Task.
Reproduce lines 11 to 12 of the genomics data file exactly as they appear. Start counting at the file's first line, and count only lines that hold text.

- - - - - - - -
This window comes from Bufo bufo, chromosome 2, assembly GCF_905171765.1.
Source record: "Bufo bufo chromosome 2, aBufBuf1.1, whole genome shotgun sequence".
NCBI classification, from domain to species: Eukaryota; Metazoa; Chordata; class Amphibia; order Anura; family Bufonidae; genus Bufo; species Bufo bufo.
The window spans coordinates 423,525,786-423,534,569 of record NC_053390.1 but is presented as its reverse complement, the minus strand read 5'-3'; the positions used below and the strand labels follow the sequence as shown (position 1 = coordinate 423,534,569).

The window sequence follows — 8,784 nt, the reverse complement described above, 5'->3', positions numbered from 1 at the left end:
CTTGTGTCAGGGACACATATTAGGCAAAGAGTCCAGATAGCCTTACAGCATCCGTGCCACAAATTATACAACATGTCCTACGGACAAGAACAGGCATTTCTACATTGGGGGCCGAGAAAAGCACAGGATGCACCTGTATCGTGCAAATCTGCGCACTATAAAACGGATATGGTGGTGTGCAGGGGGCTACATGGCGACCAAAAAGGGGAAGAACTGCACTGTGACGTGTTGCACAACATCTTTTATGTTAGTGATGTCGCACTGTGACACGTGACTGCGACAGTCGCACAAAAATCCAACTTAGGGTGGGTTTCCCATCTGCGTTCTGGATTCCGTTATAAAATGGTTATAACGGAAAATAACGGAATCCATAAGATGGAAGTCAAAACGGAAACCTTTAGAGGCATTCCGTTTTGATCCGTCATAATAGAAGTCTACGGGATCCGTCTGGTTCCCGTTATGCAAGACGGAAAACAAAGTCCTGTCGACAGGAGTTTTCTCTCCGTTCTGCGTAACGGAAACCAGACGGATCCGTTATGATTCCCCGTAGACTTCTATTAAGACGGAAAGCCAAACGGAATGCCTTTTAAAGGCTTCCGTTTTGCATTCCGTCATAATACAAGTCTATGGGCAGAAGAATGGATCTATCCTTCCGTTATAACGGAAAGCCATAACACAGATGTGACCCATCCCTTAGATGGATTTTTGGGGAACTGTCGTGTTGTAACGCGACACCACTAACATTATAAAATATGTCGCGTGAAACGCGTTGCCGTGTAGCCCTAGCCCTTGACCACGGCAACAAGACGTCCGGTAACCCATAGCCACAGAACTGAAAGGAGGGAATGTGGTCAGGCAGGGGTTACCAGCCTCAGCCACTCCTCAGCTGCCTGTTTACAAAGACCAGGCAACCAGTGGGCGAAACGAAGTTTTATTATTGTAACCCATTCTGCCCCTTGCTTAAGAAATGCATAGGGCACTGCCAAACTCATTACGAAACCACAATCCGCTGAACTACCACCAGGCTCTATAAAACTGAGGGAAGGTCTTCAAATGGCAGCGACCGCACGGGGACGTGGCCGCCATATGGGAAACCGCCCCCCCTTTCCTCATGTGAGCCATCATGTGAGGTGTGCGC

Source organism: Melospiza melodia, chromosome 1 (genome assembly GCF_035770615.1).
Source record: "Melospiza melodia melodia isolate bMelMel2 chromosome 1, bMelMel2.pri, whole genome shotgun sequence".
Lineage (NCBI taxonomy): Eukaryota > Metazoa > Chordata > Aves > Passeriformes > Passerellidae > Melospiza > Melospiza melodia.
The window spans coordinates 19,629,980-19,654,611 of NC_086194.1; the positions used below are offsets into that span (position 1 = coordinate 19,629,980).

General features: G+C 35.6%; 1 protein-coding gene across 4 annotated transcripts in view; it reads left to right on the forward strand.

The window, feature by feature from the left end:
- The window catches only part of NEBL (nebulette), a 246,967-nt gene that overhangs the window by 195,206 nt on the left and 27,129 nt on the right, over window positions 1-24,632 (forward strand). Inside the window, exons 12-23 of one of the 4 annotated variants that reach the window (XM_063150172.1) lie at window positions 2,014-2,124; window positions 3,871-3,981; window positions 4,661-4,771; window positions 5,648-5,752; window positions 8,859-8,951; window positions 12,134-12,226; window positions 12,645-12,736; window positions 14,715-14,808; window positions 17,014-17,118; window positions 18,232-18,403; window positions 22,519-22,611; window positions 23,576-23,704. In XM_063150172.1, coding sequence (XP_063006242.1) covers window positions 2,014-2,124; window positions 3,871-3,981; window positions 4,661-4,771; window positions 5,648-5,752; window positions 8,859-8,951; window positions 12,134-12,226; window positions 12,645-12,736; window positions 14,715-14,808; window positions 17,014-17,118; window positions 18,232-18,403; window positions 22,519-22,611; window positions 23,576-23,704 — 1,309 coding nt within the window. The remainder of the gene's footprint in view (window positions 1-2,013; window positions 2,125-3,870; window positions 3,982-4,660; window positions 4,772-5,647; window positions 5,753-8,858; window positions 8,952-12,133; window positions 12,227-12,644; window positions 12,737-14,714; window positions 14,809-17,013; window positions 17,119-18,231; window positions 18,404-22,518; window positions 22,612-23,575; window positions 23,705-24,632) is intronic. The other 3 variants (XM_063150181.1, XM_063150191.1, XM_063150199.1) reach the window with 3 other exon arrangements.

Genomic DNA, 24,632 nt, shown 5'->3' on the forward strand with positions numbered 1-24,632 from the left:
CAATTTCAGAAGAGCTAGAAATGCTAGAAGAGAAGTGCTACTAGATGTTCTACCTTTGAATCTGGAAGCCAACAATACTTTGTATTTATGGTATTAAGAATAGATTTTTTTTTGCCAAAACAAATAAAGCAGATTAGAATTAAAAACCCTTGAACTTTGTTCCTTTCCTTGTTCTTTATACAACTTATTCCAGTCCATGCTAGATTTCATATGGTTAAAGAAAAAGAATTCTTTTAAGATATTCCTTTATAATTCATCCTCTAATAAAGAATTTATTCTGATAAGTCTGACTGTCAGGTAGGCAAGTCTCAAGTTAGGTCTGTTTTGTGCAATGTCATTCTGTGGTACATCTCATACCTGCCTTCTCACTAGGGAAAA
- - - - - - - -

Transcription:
General features: G+C 35.6%; 1 protein-coding gene across 4 annotated transcripts in view; it reads left to right on the forward strand.

The window, feature by feature from the left end: